Stuck on stupid: Dems plan to continue attack on Koch Brothers

Unfazed by their shellacking last Tuesday, Democrats plan to keep pushing the notion that the Koch Brothers are the root of all evil.  Or something.  More cow bell, in other words.

Warner Todd Huston writes in Breitbart:

 Despite the criticism, even from supporters, not to mention the major Election Day losses that caused Reid to lose his status as majority leader, the Nevadan promises to stay in attack mode.

Reid is not alone. Three days after the Democrats' disastrous election results, Politico reported that several deep-pocketed Democrat activists also intend to continue their attacks.

"Liberal groups ranging from the Democrats’ Senate campaign arm and House super PAC to the outfits run by billionaire Tom Steyer and conservative-turned-liberal enforcer David Brock all signaled that they intended to pursue anti-Koch spending," the news site reported.

In fact, Politico was given access to a whole new attack piece soon to be launched by the left-wing PAC American Bridge run by David Brock—a long time Clinton apologist and the man behind attack group Media Matters for America.

It is highly ironic that Steyer, a man who made his billions off financial market maneuvering and in particular coal, would back attacks on other billionaires for doing what he is doing.

Unlike Steyer, the Koch Brothers built and manage an actual operating business, one that creates tens of thousands of jobs, pays enormous taxes, and supports widespread charitable giving, not just to politics, but to cultural institutions.  Unlike pure financiers, industrialists tend to be admired by Americans.

I recently read the book Sons of Wichita, by Mother Jones writer David Schulman, intended to be a muckraking indictment.  However, despite Schuman's dwelling on one regrettable pipeline accident in a company owned by the Kochs, and endless gossip about sibling rivalries going back to childhood, the two brothers that run Koch Industries and give political donations come across as hardworking, optimistic, energetic, quintessential Americans, who took a smallish company founded by their father and made it into a giant, profitable, even visionary company.  And this is bad?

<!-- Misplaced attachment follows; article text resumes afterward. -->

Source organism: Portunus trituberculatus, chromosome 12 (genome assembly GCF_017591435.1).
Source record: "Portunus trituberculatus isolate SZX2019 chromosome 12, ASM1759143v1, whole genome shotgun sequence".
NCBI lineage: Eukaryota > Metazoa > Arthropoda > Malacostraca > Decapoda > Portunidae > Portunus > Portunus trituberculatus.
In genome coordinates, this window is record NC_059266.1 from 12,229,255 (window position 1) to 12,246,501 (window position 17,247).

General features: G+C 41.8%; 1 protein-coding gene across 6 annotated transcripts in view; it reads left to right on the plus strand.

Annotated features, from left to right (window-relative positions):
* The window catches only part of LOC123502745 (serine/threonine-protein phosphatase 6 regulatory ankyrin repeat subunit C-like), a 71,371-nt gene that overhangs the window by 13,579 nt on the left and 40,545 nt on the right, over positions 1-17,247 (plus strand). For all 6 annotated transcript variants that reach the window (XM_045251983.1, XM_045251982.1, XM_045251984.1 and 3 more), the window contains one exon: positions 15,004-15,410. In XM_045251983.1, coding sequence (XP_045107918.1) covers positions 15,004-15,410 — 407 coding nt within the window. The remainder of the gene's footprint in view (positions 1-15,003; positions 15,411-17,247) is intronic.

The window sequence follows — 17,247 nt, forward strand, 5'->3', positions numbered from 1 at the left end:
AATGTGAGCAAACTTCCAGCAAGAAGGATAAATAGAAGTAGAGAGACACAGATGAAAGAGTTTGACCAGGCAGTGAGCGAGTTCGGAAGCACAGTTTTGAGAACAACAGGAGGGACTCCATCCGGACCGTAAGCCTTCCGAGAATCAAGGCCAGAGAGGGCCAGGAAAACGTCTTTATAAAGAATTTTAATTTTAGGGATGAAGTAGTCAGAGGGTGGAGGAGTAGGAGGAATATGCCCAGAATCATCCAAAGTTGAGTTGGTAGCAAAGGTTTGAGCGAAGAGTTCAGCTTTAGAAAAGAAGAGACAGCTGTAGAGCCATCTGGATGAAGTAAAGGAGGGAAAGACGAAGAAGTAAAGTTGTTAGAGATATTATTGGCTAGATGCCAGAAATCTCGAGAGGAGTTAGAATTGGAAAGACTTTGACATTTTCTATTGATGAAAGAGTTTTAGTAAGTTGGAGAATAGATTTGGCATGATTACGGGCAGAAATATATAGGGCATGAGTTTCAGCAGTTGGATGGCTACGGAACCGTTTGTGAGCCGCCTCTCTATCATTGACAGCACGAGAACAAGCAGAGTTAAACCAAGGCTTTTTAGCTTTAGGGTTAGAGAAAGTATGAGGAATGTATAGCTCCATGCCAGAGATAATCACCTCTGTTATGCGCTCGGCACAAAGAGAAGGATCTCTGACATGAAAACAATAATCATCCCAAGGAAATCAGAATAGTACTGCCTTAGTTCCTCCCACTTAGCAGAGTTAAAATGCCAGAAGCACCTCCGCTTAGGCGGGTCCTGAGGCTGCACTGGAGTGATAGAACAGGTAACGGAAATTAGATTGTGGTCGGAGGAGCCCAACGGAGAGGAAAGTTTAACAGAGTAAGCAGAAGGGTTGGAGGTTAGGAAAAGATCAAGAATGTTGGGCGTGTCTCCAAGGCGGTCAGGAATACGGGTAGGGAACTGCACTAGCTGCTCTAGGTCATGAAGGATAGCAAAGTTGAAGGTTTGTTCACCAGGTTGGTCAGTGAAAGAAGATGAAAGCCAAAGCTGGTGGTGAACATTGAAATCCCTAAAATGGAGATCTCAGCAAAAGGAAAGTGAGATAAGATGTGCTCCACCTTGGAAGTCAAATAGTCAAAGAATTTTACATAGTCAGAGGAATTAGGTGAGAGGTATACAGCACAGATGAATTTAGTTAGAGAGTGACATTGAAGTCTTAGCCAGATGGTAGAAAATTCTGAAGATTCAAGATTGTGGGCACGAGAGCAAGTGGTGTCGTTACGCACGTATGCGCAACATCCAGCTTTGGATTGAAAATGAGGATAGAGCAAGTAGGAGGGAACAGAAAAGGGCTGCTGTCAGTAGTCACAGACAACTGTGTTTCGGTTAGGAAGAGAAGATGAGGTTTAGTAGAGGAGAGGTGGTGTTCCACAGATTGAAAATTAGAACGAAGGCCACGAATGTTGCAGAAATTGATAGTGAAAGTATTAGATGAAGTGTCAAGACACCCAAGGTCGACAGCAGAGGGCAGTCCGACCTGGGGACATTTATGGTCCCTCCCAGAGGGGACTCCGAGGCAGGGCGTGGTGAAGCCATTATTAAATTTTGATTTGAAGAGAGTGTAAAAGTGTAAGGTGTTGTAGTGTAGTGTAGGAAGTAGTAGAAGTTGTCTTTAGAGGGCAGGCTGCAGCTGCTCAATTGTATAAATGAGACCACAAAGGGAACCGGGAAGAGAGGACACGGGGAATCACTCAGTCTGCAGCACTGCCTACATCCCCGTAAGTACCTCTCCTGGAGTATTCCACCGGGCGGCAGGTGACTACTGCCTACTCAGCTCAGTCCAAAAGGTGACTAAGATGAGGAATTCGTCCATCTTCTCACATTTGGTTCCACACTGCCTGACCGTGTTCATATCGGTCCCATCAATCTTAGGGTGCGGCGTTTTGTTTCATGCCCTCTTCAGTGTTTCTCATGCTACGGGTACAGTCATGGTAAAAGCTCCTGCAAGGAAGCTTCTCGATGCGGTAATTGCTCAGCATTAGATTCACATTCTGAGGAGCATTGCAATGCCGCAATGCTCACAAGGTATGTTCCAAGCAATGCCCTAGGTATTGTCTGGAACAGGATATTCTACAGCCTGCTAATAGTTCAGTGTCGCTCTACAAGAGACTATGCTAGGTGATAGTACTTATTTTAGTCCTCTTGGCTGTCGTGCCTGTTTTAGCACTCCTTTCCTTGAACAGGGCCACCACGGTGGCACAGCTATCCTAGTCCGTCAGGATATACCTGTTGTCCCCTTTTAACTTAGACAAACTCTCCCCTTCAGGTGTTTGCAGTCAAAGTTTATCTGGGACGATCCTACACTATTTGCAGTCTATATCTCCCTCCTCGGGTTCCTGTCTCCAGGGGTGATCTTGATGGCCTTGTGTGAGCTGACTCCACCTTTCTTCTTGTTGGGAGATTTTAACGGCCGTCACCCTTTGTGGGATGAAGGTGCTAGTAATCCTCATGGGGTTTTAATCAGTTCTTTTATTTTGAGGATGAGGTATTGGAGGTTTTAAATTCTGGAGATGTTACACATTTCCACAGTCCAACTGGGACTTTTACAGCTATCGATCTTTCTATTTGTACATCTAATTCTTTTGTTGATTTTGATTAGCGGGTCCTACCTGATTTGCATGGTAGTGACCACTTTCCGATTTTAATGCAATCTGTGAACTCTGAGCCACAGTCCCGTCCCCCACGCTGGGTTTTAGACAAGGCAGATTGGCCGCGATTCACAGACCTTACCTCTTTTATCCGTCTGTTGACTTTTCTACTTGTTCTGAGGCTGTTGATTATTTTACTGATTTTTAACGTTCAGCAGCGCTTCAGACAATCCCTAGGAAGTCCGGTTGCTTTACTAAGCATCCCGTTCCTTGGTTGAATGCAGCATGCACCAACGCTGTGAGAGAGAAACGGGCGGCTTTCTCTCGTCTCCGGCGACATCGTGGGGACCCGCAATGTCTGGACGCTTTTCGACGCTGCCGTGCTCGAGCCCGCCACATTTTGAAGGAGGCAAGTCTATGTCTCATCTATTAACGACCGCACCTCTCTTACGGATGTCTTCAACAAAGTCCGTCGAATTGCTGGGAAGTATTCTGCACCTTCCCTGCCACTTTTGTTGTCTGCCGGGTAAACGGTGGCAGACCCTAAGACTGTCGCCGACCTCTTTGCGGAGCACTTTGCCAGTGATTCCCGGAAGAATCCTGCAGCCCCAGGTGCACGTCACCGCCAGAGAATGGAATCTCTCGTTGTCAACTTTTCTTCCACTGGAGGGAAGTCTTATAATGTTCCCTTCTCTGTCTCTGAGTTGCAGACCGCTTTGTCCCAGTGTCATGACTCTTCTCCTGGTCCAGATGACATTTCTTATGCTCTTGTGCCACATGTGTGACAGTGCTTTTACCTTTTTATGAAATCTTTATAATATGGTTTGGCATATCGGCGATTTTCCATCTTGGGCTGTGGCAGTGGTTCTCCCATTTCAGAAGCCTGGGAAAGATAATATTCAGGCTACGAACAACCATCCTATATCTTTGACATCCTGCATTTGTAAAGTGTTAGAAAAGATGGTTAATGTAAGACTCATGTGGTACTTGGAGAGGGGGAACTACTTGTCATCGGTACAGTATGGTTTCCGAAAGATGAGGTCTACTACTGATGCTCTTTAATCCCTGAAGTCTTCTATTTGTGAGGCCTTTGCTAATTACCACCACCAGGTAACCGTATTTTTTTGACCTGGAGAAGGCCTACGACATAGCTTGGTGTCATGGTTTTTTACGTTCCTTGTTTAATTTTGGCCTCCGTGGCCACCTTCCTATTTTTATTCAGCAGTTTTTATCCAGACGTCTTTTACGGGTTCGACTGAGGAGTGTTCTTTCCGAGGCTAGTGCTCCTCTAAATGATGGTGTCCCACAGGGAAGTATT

Unfazed by their shellacking last Tuesday, Democrats plan to keep pushing the notion that the Koch Brothers are the root of all evil.  Or something.  More cow bell, in other words.

Warner Todd Huston writes in Breitbart:

 Despite the criticism, even from supporters, not to mention the major Election Day losses that caused Reid to lose his status as majority leader, the Nevadan promises to stay in attack mode.

Reid is not alone. Three days after the Democrats' disastrous election results, Politico reported that several deep-pocketed Democrat activists also intend to continue their attacks.

"Liberal groups ranging from the Democrats’ Senate campaign arm and House super PAC to the outfits run by billionaire Tom Steyer and conservative-turned-liberal enforcer David Brock all signaled that they intended to pursue anti-Koch spending," the news site reported.

In fact, Politico was given access to a whole new attack piece soon to be launched by the left-wing PAC American Bridge run by David Brock—a long time Clinton apologist and the man behind attack group Media Matters for America.

It is highly ironic that Steyer, a man who made his billions off financial market maneuvering and in particular coal, would back attacks on other billionaires for doing what he is doing.

Unlike Steyer, the Koch Brothers built and manage an actual operating business, one that creates tens of thousands of jobs, pays enormous taxes, and supports widespread charitable giving, not just to politics, but to cultural institutions.  Unlike pure financiers, industrialists tend to be admired by Americans.

I recently read the book Sons of Wichita, by Mother Jones writer David Schulman, intended to be a muckraking indictment.  However, despite Schuman's dwelling on one regrettable pipeline accident in a company owned by the Kochs, and endless gossip about sibling rivalries going back to childhood, the two brothers that run Koch Industries and give political donations come across as hardworking, optimistic, energetic, quintessential Americans, who took a smallish company founded by their father and made it into a giant, profitable, even visionary company.  And this is bad?